Global sea-level rise: weighing country responsibility and risk
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Accelerated sea-level rise will be one of the most significant effects of global warming. Global mean sea level has risen more than 0.2 m since 1880 and continues rising at above 4 mm yr.−1. Here we allocate responsibility to countries for global sea-level rise commitment (SLRC) over the period 1850 to 2100 and weigh that against their exposure to inundation from sea-level rise. We bridge two lines of climate-related research by combining assessment of countries’ greenhouse gas emissions with predictions of the multi-millennial sea level response to global warming. Under the Intergovernmental Panel on Climate Change’s business-as-usual scenario our findings show that the five most responsible countries for global SLRC are also the most exposed to absolute land loss. This is mostly due to their own emissions, which we call intrinsic risk. We also assess extrinsic risk, defined as a country’s land exposed to inundation due to all other countries’ emissions. We show that for 6 m of global SLRC, the two non-island countries with the highest extrinsic risk are predicted to lose 27 % and 15 % of their own land, yet contributed less than 1.1 % each to the emissions driving SLRC. We anticipate that our findings will directly inform policy discussions in international climate negotiations by identifying the relative degree of country responsibility and risk associated with sea-level rise.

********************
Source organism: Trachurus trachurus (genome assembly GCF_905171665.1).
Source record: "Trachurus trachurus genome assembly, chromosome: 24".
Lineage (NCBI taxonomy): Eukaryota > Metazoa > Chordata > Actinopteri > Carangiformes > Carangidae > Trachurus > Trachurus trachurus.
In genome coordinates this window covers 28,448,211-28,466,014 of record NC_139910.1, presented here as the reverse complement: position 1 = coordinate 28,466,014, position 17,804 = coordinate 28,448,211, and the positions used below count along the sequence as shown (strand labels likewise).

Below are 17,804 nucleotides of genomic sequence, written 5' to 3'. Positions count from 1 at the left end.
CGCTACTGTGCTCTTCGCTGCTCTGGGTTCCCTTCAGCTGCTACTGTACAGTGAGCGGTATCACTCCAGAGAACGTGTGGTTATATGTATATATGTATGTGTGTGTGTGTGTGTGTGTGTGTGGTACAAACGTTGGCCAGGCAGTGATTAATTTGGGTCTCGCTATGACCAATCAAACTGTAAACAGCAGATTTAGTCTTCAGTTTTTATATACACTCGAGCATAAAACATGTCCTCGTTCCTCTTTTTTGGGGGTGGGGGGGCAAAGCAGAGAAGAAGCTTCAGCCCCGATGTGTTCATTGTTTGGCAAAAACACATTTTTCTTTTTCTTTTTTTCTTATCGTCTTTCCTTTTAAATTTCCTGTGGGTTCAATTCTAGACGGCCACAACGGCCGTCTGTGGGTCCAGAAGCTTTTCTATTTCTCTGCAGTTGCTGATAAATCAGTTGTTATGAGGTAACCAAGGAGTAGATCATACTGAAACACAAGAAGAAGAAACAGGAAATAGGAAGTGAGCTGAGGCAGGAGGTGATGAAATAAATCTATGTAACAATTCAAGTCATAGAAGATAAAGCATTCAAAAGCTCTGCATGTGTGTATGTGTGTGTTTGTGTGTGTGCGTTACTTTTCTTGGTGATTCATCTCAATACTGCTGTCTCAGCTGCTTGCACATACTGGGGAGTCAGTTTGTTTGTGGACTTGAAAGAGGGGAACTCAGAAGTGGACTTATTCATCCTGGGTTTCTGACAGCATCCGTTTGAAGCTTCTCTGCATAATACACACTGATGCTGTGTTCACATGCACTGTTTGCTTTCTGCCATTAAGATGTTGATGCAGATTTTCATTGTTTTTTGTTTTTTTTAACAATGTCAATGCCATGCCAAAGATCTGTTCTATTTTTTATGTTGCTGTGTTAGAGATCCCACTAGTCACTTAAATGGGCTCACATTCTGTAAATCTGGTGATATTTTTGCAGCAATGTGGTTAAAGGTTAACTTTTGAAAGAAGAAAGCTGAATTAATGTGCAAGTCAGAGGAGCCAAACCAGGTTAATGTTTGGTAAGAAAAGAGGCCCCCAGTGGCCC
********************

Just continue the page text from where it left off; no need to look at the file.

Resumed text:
This material is based upon country-level GHG emissions research conducted by Ward and Mahowald (2014). We thank Dr. Ward for sharing the emissions data for countries and for feedback on an earlier version of the manuscript.
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Conflict of interest
The authors declare that they have no conflict of interest.
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